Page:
A pioneer in the field of ultrafast lasers, Ursula Keller has revolutionized photonics and enabled important scientific and industrial applications in physics, chemistry, and biology. Keller developed the semiconductor saturable absorber mirror (SESAM) for generating ultrashort pulses, which transformed femtosecond lasers from complex devices only used by specialists to reliable instruments suitable for use in any general-purpose scientific laboratory and industrial applications. Most ultrashort lasers today utilize her SESAM mode-locking technology for optical communication, precision measurements, microscopy, ophthalmology, and micromachining applications. Her work has also enabled the optical frequency comb revolution and the invention of the attoclock to resolve electron tunneling a highly debated topic ever since the early days in quantum mechanics. Keller’s development of carrier phase stabilization and frequency comb technology during the 1990s was integral to Hänsch and Hall’s development of laser-based spectroscopy that garnered the 2005 Nobel Prize in Physics.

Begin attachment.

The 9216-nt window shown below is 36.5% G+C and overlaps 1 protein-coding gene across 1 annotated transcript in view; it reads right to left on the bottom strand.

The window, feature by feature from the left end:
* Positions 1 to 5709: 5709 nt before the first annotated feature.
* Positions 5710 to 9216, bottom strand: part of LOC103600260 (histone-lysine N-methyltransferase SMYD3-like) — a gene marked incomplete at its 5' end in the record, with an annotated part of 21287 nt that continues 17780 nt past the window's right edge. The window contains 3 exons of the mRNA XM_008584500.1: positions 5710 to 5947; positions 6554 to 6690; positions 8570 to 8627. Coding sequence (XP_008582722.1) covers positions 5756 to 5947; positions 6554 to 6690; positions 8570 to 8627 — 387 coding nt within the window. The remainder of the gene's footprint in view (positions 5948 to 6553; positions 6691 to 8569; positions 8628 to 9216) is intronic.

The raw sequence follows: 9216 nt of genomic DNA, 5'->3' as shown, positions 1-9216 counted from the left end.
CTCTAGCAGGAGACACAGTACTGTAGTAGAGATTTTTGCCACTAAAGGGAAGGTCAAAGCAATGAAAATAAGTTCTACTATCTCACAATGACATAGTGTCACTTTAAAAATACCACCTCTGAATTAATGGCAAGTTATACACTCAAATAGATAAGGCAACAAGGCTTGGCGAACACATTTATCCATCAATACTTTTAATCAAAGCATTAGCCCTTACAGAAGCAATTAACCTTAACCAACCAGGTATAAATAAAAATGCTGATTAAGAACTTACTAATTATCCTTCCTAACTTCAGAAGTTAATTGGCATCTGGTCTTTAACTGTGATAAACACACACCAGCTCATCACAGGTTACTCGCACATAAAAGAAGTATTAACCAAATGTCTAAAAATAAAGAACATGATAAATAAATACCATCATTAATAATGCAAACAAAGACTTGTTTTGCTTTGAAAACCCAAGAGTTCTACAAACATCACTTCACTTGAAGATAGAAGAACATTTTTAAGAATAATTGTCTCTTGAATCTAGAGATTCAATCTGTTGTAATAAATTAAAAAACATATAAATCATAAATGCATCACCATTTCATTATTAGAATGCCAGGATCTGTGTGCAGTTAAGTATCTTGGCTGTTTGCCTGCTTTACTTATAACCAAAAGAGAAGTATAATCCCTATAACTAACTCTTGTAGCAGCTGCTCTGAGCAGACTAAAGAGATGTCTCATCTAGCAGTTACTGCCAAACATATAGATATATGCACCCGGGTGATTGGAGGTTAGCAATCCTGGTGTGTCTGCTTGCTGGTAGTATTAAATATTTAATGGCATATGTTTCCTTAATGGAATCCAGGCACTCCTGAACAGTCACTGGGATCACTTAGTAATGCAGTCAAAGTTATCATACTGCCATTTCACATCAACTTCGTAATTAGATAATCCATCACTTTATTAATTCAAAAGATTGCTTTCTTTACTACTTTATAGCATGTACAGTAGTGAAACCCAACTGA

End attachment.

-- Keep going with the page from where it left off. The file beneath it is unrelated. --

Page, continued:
An IEEE Fellow, Keller is a professor in the physics department at ETH Zürich, Zürich, Switzerland and serves as a director of the Swiss research program NCCR MUST in ultrafast science.